Recent Research Has Identified 26 Novel Variants in Hemophilia – Genetic Education
Recent research in hemophilia

Recent Research Has Identified 26 Novel Variants in Hemophilia

Dec 22, 2023; Li et al (Frontiers in Genetics): 20 novel genetic variants associated with the F8 gene and 6 novel genetic variants associated with the F9 gene are identified in the latest study published by Li et al. (2023). 

Disclaimer: The content presented herein has been compiled from reputable, peer-reviewed sources and is presented in an easy-to-understand manner for better comprehension. A comprehensive list of sources is provided after the article for reference.

Hemophilia is an X-linked recessive rare genetic disorder. It is categorized into deficient blood clotting which leads to prolonged bleeding and difficulties in clot formation.  

The worldwide prevalence of hemophilia is 1 in 50,000 males. 2019 metadata suggests the prevalence in Europe, North America, Australia and New Zealand, Africa, Asia and Latin America is 19.6, 17.8, 16.9, 2.6, 3.8 and 5.0 in 100,000 males, respectively. 

Hemophilia A is caused by factor VIII (F8) deficiency while Hemophilia B is caused by factor IX (F9) deficiency. Both genes are situated on the X chromosome at Xq28 and Xq27.1 – 27.2, respectively. 

Collectively, symptoms of either hemophilia type are prolonged or trauma-induced bleeding during injury or surgery, Spontaneous bleeding in joints, muscles or internal organs and easy bruising.  

As per an online database (CHAMP and CHBMP), over 4,200 pathogenic variants are associated with either type of hemophilia. Among them, 1300 variants have been identified on the F8 while ~1000 variants have been identified on the F9 gene, respectively. 

A recent original study published on Dec 22, 2023, in Frontiers in Genetics, named, ‘The variant spectrum of F8 and F9 in hemophilia patients from southern China and 26 novel variants‘ by Li and co-workers identified 26 novel variants associated with hemophilia.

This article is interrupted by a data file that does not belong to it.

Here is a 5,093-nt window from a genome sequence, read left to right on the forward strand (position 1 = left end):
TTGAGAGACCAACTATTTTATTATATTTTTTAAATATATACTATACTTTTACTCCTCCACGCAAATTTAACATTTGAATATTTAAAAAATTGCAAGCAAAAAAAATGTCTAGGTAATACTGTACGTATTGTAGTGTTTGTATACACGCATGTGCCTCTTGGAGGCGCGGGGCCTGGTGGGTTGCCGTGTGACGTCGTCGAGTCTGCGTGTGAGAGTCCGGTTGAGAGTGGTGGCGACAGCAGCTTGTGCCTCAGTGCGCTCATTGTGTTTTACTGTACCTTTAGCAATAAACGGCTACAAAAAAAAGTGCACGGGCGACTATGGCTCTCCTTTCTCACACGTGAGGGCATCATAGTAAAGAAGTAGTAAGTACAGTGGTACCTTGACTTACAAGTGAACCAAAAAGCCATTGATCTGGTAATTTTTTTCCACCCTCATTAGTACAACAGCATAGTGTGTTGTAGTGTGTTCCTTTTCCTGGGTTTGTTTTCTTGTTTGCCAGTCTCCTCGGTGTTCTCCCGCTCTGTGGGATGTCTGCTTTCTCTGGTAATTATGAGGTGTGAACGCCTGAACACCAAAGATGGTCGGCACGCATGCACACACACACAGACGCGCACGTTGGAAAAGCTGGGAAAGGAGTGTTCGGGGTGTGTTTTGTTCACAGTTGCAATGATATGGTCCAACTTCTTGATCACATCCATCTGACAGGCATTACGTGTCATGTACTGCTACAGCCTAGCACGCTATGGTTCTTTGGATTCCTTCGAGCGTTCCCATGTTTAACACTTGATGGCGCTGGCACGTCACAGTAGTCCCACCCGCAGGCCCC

During their research on 193 hemophilia patients 20 novel genetic variants associated with the F8 gene and 6 novel genetic variants associated with the F9 gene are identified.  Li et al used Sanger sequencing, multiplex-ligation dependent probe amplification, gap detection, long-range PCR and multiplex PCR techniques in the present study for the detection.

Among the 83 variants detected from the F8 genes, 20 novel variants include 11 insertion and deletions, 5 missense mutations, and 4 nonsense variants. In comparison, 6 novel variants from the F9 gene include 3 missense mutations, 1 non-canonical splice site, and 1 small and 1 large deletion among 24 total variants detected from the F9 gene. 

Novel variants identified on the F8 and F9 genes are enlisted here. 

Variant type F8f9
Missensec.394G>A, c.976C>G, c.1891A>T, c.2099C>G, c.6361A>T, c.754T>A, c.992T>A, c.1115T>A
Nonsensec.1290T>A, c.2891C>A, c.5063C>A, c.6037G>T, 
Indelsc.795dup, c.1427del, c.1454del, c.1959_1963dup, c.3235dup, c.3348del, c.4342_4343ins, c.5174del, c.5818_5820delinsCACAT, c.6212_6225del, c.4052_4053ins10
Non-canonical splice sitesc.253-6T>G
Small deletion c.252delA
Large deletionExon 6–7 deletion

Hemophilia is a serious X-linked blood disorder, that poses a significant threat to life. The present study has provided crucial information and found new genetic variations associated with varying degrees of disease severity. 

Techniques such as Sanger and next-generation sequencing, and multiplex PCR have emerged as pivotal advancements in the diagnosis as well as early detection of the present condition. These technologies have not only enhanced our understanding of the present conditions but have also helped in prenatal screening, to identify and manage the disorder at its earliest stages.

Read more:


  • Li, Fucheng, Liya He, Guilan Chen, Yan Lu, Ru Li, Yongling Zhang, Xiangyi Jing, Rujuan Ling, Dongzhi Li, and Can Liao. “Variant Spectrum of F8 and F9 in Hemophilia Patients from Southern China and 26 Novel Variants.” Frontiers in Genetics 14, (2023): 1254265. Accessed December 24, 2023.
  • CDC Hemophilia Mutation Project (CHAMP & CHBMP) by Central for Disease Control and Prevention. 
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